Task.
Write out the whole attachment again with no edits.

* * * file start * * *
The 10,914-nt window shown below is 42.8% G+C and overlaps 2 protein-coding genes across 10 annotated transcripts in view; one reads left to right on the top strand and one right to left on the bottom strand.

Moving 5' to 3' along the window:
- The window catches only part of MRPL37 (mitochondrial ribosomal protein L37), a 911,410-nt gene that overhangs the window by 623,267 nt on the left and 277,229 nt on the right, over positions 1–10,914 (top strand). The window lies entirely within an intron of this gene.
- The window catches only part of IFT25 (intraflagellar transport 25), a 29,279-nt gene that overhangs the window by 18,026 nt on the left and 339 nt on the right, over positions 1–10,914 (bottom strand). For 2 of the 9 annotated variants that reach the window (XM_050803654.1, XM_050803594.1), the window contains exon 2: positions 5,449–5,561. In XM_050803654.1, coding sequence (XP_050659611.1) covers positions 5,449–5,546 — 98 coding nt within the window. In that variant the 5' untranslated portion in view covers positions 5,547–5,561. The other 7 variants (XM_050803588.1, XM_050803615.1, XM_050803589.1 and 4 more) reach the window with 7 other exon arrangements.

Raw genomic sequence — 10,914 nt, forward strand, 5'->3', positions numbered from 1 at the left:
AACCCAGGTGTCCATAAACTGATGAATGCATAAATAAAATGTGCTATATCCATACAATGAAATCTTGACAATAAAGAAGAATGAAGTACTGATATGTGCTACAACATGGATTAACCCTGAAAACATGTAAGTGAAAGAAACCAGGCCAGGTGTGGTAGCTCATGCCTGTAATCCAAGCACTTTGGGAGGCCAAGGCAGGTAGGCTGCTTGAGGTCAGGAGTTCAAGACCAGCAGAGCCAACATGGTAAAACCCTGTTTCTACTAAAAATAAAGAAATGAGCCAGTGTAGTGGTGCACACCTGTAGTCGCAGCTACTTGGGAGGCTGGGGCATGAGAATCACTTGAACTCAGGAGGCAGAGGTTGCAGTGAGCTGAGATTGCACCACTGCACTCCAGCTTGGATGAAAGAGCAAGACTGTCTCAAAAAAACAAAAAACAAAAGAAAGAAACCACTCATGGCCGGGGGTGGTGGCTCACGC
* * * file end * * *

The 10,914-nt window shown below is 42.8% G+C and overlaps 2 protein-coding genes across 10 annotated transcripts in view; one reads left to right on the top strand and one right to left on the bottom strand.

Moving 5' to 3' along the window:
- The window catches only part of MRPL37 (mitochondrial ribosomal protein L37), a 911,410-nt gene that overhangs the window by 623,267 nt on the left and 277,229 nt on the right, over positions 1–10,914 (top strand). The window lies entirely within an intron of this gene.
- The window catches only part of IFT25 (intraflagellar transport 25), a 29,279-nt gene that overhangs the window by 18,026 nt on the left and 339 nt on the right, over positions 1–10,914 (bottom strand). For 2 of the 9 annotated variants that reach the window (XM_050803654.1, XM_050803594.1), the window contains exon 2: positions 5,449–5,561. In XM_050803654.1, coding sequence (XP_050659611.1) covers positions 5,449–5,546 — 98 coding nt within the window. In that variant the 5' untranslated portion in view covers positions 5,547–5,561. The other 7 variants (XM_050803588.1, XM_050803615.1, XM_050803589.1 and 4 more) reach the window with 7 other exon arrangements.

Raw genomic sequence — 10,914 nt, forward strand, 5'->3', positions numbered from 1 at the left:
AACCCAGGTGTCCATAAACTGATGAATGCATAAATAAAATGTGCTATATCCATACAATGAAATCTTGACAATAAAGAAGAATGAAGTACTGATATGTGCTACAACATGGATTAACCCTGAAAACATGTAAGTGAAAGAAACCAGGCCAGGTGTGGTAGCTCATGCCTGTAATCCAAGCACTTTGGGAGGCCAAGGCAGGTAGGCTGCTTGAGGTCAGGAGTTCAAGACCAGCAGAGCCAACATGGTAAAACCCTGTTTCTACTAAAAATAAAGAAATGAGCCAGTGTAGTGGTGCACACCTGTAGTCGCAGCTACTTGGGAGGCTGGGGCATGAGAATCACTTGAACTCAGGAGGCAGAGGTTGCAGTGAGCTGAGATTGCACCACTGCACTCCAGCTTGGATGAAAGAGCAAGACTGTCTCAAAAAAACAAAAAACAAAAGAAAGAAACCACTCATGGCCGGGGGTGGTGGCTCACGC